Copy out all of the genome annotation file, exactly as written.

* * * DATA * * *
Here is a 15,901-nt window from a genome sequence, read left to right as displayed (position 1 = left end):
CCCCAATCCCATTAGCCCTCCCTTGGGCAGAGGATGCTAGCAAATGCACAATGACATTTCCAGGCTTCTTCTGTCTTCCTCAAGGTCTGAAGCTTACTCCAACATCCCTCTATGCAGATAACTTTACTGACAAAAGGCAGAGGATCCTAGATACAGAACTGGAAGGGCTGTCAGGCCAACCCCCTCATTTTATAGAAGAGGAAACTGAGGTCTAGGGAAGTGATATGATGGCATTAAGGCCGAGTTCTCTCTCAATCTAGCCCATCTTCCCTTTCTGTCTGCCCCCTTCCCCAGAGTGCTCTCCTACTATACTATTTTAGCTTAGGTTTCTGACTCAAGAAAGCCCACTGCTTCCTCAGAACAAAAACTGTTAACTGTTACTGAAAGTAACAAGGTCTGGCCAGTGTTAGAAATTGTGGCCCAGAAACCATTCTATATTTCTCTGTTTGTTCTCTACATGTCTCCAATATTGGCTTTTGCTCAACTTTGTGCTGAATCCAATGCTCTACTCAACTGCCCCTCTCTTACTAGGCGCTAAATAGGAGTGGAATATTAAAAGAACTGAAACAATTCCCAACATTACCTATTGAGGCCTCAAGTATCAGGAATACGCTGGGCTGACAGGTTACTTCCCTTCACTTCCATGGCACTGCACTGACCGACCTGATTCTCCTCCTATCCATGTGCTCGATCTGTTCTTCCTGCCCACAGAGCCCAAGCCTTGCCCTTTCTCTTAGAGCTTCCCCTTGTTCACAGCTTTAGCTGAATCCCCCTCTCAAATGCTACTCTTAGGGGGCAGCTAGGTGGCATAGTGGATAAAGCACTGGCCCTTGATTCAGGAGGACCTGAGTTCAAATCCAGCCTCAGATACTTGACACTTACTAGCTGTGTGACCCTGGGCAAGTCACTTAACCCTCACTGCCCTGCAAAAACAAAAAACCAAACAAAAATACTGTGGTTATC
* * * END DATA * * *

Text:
Here is a 15,901-nt window from a genome sequence, read left to right as displayed (position 1 = left end):
CCCCAATCCCATTAGCCCTCCCTTGGGCAGAGGATGCTAGCAAATGCACAATGACATTTCCAGGCTTCTTCTGTCTTCCTCAAGGTCTGAAGCTTACTCCAACATCCCTCTATGCAGATAACTTTACTGACAAAAGGCAGAGGATCCTAGATACAGAACTGGAAGGGCTGTCAGGCCAACCCCCTCATTTTATAGAAGAGGAAACTGAGGTCTAGGGAAGTGATATGATGGCATTAAGGCCGAGTTCTCTCTCAATCTAGCCCATCTTCCCTTTCTGTCTGCCCCCTTCCCCAGAGTGCTCTCCTACTATACTATTTTAGCTTAGGTTTCTGACTCAAGAAAGCCCACTGCTTCCTCAGAACAAAAACTGTTAACTGTTACTGAAAGTAACAAGGTCTGGCCAGTGTTAGAAATTGTGGCCCAGAAACCATTCTATATTTCTCTGTTTGTTCTCTACATGTCTCCAATATTGGCTTTTGCTCAACTTTGTGCTGAATCCAATGCTCTACTCAACTGCCCCTCTCTTACTAGGCGCTAAATAGGAGTGGAATATTAAAAGAACTGAAACAATTCCCAACATTACCTATTGAGGCCTCAAGTATCAGGAATACGCTGGGCTGACAGGTTACTTCCCTTCACTTCCATGGCACTGCACTGACCGACCTGATTCTCCTCCTATCCATGTGCTCGATCTGTTCTTCCTGCCCACAGAGCCCAAGCCTTGCCCTTTCTCTTAGAGCTTCCCCTTGTTCACAGCTTTAGCTGAATCCCCCTCTCAAATGCTACTCTTAGGGGGCAGCTAGGTGGCATAGTGGATAAAGCACTGGCCCTTGATTCAGGAGGACCTGAGTTCAAATCCAGCCTCAGATACTTGACACTTACTAGCTGTGTGACCCTGGGCAAGTCACTTAACCCTCACTGCCCTGCAAAAACAAAAAACCAAACAAAAATACTGTGGTTATC